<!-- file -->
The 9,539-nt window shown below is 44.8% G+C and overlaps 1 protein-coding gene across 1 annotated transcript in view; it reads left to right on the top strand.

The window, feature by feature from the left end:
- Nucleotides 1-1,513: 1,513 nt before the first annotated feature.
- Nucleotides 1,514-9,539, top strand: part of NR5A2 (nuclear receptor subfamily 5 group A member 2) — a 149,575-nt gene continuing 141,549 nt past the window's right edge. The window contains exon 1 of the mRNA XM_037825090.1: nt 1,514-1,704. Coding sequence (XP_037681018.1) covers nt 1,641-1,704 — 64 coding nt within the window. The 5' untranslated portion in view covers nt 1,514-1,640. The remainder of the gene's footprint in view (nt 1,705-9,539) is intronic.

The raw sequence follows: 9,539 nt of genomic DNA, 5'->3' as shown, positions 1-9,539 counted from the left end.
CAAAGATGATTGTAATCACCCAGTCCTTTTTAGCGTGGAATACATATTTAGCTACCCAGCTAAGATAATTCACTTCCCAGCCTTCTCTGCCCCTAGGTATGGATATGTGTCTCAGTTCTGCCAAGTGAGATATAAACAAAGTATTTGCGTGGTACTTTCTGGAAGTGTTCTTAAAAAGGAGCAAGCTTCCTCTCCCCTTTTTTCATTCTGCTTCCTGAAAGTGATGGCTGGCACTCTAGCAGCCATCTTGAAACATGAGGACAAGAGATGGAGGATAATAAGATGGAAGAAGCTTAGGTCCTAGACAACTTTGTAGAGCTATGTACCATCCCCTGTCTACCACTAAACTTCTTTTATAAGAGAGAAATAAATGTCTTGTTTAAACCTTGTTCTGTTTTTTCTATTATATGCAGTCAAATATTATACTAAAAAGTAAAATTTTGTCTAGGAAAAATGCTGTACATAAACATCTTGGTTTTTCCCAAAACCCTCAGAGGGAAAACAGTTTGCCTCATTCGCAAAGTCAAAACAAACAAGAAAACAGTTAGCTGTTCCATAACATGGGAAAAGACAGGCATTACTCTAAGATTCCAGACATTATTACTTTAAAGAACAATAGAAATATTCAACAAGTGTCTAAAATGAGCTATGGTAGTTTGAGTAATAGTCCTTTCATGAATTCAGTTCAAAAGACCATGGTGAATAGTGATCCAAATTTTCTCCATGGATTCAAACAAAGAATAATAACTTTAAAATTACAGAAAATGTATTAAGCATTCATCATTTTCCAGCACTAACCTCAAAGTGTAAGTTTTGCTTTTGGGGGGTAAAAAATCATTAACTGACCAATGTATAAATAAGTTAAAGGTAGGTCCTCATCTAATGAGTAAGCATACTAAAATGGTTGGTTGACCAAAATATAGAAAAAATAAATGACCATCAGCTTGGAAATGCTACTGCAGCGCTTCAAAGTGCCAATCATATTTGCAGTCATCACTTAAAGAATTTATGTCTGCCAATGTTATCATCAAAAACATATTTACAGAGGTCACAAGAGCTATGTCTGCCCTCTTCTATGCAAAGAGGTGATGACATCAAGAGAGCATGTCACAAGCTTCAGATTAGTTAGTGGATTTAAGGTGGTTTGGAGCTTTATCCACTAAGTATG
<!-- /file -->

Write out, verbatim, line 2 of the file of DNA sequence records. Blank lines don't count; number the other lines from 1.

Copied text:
The window, feature by feature from the left end: